When is a writer not a Writer?

Answer: when they’re not writing!

I’m sad to say that for some time, that’s been me. It’s not writers block – if such a thing exists – just that I had to put my latest novel on hold when other things took over. First, I was so busy self-publishing, and then promoting, my last novel Moojara, that I didn’t have enough time to work on the new one. And then I was moving house. And not just house: I’ve moved all the way from South Wales to Shropshire. I can tell you that moving is definitely as stressful as has been reported. Stressful, and very, very time consuming.

The move is done now though, and despite being surrounded by still-to-be-unpacked cardboard boxes, I think it’s time to re-familiarise myself with the latest WIP (work in progress) and get back to work. And I’ve decided to try something new. While trying to find software for typesetting that doesn’t cost a fortune and require a masters in typesetting to operate, I came across a program call Scrivener. It’s really a writing aid, but I had hoped it might include some typesetting functionality (beyond the limited capabilities of MS Word). Having downloaded it for the trial period, I now know it doesn’t. But it does look as though it might be useful for the writing process.

Writing a book generates a  huge amount of information. Beyond the manuscript (which itself makes for a very large Word document) there’s notes and ideas for the characters and for plot development. You may need a  calendar to keep track of when things happen, to avoid continuity errors. For the locations you may have photographs, maps, train and bus times. I find myself switching from one Word document to another, then to file explorer to look at images, or Excel to check facts. The idea of Scrivener is that everything is kept as a set of documents within the same software, so you don’t have to keep flitting about from one place to another. Sounds good, but will it work? I’ve run through the long tutorial (they say it should take 2 hours, and it did). And now I’ve created a new project for my latest novel, and begun to load in text and reference material.

I’m a little bit lost at the moment, staring at the screen and struggling to remember what I learnt from the tutorial; trying to work out the right way to import text and images, and whether it’s actually possible to call in a spreadsheet. So far, the software is just proving to be a barrier between me and the writing, which is no good; no good at all. But it’s early days. Hopefully I’ll get to grips with the program soon, and  then I can properly assess whether or not it’s going to work for me. I’ll let you know how it goes…



Text © Graham Wright 2020
Photo by Aaron Burden on Unsplash

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Marketing Your Novel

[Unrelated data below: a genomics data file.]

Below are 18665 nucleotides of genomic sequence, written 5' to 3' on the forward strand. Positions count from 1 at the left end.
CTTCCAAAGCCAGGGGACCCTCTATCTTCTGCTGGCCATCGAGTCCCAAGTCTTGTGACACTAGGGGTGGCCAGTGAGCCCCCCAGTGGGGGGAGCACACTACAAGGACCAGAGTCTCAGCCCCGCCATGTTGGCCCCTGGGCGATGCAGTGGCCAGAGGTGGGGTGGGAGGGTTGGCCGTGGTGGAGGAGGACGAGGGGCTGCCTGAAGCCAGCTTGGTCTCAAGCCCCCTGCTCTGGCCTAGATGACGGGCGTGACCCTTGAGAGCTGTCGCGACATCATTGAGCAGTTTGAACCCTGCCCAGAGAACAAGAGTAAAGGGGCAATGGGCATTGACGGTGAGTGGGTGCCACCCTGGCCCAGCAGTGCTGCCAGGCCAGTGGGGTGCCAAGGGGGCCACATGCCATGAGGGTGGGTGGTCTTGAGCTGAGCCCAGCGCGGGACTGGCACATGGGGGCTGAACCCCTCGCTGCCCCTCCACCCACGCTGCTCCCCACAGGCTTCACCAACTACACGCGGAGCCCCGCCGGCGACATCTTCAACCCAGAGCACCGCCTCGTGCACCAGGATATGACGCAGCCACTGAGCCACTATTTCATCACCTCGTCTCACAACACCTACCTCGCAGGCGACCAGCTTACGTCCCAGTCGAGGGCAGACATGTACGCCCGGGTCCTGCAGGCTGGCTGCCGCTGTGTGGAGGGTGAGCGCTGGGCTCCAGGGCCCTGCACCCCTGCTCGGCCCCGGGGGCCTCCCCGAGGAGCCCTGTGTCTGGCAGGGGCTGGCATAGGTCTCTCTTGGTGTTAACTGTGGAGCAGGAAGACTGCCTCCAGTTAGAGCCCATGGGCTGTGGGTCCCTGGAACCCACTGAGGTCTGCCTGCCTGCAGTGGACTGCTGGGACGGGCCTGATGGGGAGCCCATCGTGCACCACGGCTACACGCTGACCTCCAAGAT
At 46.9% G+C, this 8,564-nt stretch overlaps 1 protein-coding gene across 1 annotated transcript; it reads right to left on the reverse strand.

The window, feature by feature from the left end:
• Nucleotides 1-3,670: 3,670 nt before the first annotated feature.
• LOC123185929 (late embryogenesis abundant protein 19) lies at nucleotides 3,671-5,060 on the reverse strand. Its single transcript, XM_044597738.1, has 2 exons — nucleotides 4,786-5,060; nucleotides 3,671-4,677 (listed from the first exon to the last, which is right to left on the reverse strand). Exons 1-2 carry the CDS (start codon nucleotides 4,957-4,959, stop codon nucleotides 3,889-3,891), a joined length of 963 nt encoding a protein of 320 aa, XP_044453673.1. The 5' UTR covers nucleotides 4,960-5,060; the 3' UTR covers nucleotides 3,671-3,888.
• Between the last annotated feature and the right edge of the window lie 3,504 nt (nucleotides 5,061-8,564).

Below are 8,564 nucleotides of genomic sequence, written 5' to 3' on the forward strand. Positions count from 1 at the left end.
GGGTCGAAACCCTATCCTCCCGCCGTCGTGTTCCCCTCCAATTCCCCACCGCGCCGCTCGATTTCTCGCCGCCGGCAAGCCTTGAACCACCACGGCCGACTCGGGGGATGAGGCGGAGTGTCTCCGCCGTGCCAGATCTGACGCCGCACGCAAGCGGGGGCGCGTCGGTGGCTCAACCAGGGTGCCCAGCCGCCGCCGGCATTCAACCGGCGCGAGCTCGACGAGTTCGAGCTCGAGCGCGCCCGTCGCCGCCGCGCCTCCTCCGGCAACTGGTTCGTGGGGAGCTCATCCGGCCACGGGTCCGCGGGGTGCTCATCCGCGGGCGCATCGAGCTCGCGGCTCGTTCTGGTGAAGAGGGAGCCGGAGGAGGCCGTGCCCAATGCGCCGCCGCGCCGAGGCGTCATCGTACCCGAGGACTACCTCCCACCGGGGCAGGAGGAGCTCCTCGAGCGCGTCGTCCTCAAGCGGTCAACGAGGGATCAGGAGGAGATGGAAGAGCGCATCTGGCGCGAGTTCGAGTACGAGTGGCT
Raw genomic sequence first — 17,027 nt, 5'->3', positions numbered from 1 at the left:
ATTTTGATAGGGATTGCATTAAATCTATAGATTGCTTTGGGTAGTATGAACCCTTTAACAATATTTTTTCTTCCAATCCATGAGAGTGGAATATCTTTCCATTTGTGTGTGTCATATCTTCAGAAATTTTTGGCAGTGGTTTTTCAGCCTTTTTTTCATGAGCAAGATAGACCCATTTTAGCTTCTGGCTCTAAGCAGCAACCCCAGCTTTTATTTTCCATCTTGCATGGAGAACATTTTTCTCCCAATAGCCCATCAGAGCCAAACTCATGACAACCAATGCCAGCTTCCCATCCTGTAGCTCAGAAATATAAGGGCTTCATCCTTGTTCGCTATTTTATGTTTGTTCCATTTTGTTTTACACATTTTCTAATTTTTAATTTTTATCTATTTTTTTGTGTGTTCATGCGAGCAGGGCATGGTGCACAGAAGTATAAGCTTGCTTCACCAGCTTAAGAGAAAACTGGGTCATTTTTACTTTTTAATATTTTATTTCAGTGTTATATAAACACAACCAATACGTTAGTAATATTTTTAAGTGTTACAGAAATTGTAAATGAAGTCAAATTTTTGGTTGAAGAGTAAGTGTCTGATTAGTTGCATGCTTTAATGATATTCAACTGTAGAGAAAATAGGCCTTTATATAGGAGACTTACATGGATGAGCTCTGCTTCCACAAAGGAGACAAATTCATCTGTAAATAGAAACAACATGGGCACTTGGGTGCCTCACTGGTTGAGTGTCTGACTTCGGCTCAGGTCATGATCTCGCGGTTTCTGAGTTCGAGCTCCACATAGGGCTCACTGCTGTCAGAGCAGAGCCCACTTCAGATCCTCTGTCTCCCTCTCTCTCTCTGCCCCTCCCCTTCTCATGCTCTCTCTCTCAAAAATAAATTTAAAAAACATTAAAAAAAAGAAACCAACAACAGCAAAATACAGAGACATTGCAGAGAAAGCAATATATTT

I’ve been through all the stages of publishing my novel, and I’ve done almost everything myself, from editing, to typesetting, to designing a cover. If you haven’t been following, you can read how I did it here: An Idiot’s Guide to Self-Publishing.

Actually, I did get some help with proof-reading and with editing, from friends and family. I called in the professionals for the actual printing of the books, which is the one thing it’s just not practical to do yourself. Up until now I think I’ve coped quite well. But I’ve hit a bit of a block when it comes to marketing.

It began well. I persuaded my two local bookshops, somewhat reluctantly, to take some copies. And their lack of enthusiasm melted away when I managed to get the local paper to run a story about the local author who set up his own publishing company Well, it’s technically true, even if the company so far exists only to sell my own books (that may change one day).  My article, complete with a photo of me printed frighteningly large, made page three (and I didn’t even have to take my top off). I sold a few copies off the back of that article. Unfortunately, I haven’t kept up the momentum. Two bookshops were never going to get me enough sales. So I made Moojara available by mail order, and also set it up as an ebook for sale on Amazon. But availability is not enough; people need to know it’s available, and that requires marketing.

It’s difficult. I’ve got a rough idea of what needs to be done, but it involves an awful lot of work of the kind I’m not really suited to, never having been a ‘people person’. I don’t like to impose on friends, because that’s not what friends are about (although the feedback I’ve had so far would suggest any unhappiness with being press ganged into buying a book would disappear when they started to read it[1.]) Although I don’t actually have many friends. To quote the Mark E. Smith song, I can count them on the fingers of one hand. Even my dog hates me. It’s OK, I’m only joking (I don’t have a dog).